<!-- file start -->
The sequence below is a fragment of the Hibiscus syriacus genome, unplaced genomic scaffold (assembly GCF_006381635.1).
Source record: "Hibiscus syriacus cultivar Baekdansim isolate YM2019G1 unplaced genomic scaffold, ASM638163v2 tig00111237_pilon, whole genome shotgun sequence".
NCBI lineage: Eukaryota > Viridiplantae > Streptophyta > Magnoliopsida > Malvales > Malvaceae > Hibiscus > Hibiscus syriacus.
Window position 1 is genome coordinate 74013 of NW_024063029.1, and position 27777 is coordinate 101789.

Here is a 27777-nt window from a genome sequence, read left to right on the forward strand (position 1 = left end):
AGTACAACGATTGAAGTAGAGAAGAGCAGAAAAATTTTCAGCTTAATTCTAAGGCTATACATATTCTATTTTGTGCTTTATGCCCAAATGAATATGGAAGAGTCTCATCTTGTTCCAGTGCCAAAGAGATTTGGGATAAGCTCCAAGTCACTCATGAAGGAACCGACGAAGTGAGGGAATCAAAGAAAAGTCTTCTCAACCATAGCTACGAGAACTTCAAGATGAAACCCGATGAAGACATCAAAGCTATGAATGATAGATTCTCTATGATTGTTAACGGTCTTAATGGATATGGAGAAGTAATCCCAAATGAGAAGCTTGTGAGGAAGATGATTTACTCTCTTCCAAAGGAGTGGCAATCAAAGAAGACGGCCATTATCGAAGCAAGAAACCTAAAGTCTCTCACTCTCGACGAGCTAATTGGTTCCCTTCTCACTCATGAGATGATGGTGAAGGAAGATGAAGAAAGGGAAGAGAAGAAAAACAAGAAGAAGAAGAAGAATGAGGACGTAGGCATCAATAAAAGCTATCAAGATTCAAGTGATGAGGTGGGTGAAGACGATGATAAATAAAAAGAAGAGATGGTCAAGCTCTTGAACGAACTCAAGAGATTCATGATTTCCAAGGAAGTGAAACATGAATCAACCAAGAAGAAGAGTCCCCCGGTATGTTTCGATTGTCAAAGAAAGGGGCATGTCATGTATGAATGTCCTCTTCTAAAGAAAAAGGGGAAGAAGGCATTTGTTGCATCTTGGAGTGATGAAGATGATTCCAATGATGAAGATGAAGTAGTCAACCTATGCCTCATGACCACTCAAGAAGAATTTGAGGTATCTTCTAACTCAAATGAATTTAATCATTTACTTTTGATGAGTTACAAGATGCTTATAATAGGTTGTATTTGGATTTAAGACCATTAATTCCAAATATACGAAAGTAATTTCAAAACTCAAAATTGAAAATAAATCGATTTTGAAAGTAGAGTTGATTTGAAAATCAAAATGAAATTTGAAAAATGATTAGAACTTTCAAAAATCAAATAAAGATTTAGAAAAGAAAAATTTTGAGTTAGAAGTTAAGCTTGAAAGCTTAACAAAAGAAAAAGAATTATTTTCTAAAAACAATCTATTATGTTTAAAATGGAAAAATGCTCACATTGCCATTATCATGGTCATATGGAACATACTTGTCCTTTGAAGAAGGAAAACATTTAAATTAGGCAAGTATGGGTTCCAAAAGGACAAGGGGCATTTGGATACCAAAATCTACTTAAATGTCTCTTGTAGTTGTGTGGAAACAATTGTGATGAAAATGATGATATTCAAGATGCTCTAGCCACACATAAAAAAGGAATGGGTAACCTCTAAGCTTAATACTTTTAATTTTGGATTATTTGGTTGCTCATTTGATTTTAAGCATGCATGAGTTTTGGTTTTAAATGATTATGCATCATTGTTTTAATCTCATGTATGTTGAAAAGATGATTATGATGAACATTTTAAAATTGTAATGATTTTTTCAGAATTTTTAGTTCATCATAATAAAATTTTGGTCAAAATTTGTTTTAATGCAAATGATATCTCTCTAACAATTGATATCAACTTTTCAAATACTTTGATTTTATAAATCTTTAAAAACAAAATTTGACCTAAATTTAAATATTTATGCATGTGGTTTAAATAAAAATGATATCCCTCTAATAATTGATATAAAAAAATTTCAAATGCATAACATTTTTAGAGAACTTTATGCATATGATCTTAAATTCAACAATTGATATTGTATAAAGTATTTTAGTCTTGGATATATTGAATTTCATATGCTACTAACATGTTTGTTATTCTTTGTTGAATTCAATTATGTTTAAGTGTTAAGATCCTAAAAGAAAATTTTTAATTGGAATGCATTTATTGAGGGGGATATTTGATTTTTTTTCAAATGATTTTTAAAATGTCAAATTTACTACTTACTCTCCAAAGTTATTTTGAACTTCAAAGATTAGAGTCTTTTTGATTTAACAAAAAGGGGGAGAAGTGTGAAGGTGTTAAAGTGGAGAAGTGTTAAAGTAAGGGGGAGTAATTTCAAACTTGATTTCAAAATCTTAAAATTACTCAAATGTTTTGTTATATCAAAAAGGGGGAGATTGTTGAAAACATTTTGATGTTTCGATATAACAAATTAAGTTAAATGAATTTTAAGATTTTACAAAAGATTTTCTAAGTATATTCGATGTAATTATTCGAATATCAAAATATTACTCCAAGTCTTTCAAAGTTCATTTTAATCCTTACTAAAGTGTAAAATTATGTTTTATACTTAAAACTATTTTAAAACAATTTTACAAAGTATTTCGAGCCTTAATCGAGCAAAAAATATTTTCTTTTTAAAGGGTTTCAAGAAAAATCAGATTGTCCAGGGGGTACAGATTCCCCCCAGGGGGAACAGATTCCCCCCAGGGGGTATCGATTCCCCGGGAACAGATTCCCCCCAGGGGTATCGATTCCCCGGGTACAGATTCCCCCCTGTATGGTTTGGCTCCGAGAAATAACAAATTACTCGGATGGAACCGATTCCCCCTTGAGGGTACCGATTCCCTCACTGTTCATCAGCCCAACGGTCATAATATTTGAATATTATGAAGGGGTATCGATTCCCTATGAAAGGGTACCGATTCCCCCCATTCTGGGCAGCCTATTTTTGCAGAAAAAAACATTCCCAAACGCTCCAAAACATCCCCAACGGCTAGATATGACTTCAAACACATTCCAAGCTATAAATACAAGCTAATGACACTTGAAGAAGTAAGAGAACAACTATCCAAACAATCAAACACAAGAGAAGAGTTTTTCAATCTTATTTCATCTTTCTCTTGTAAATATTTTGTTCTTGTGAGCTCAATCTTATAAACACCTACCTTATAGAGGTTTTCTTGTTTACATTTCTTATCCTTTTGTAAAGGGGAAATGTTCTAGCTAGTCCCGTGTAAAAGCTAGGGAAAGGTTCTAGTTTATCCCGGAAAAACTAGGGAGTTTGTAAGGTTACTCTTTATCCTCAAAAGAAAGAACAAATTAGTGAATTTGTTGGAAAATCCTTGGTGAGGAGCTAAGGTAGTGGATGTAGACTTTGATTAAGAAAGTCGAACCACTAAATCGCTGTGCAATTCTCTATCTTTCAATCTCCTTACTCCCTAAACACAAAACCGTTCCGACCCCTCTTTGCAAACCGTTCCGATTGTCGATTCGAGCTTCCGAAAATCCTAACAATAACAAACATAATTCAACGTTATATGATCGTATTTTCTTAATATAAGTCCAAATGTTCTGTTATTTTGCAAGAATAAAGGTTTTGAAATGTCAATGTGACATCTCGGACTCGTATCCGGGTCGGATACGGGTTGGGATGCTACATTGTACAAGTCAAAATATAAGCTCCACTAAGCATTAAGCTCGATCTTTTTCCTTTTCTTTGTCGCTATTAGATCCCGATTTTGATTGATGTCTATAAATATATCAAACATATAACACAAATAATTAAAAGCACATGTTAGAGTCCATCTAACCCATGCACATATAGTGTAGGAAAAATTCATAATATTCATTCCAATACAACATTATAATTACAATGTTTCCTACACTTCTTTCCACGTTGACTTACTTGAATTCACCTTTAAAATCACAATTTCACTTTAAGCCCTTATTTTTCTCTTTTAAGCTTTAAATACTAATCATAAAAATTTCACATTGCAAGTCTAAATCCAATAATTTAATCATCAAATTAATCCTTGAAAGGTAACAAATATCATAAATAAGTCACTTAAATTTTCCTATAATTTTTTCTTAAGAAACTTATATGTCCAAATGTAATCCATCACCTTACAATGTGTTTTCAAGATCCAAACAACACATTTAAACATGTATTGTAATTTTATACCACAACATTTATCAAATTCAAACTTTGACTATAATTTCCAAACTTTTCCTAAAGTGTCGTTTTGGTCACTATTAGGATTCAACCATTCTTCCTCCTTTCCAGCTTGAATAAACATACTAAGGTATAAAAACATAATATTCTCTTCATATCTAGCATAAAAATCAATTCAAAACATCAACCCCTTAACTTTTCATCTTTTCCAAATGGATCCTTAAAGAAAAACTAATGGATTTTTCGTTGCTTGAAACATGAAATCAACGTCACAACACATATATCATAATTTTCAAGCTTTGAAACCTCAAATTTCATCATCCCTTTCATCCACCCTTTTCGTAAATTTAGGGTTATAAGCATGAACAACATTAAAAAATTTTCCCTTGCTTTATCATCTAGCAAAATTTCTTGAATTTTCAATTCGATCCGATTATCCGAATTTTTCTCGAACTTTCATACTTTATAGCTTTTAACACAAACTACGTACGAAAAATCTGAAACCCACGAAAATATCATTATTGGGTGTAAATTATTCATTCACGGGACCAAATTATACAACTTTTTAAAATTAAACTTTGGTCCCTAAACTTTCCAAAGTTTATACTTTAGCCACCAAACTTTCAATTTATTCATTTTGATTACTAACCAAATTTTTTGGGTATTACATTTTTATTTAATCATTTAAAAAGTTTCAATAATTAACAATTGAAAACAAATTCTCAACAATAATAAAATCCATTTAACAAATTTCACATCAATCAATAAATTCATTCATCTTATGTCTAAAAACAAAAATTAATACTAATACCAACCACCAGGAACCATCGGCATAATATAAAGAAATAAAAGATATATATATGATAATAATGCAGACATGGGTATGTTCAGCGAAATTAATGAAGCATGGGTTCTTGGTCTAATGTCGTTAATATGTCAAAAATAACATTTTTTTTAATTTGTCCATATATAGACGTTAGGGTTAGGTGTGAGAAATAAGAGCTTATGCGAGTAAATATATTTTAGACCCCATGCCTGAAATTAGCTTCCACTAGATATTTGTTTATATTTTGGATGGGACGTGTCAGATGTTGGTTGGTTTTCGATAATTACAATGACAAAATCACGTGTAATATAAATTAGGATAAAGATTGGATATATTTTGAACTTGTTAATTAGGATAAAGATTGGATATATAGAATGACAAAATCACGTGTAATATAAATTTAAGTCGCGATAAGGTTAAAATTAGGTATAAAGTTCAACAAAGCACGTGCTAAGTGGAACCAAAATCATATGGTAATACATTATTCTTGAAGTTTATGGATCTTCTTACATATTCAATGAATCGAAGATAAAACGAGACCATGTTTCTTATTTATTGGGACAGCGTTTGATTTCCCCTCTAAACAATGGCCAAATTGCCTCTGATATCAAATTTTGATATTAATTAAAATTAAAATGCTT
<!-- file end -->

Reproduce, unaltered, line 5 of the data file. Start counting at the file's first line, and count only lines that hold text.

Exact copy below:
Here is a 27777-nt window from a genome sequence, read left to right on the forward strand (position 1 = left end):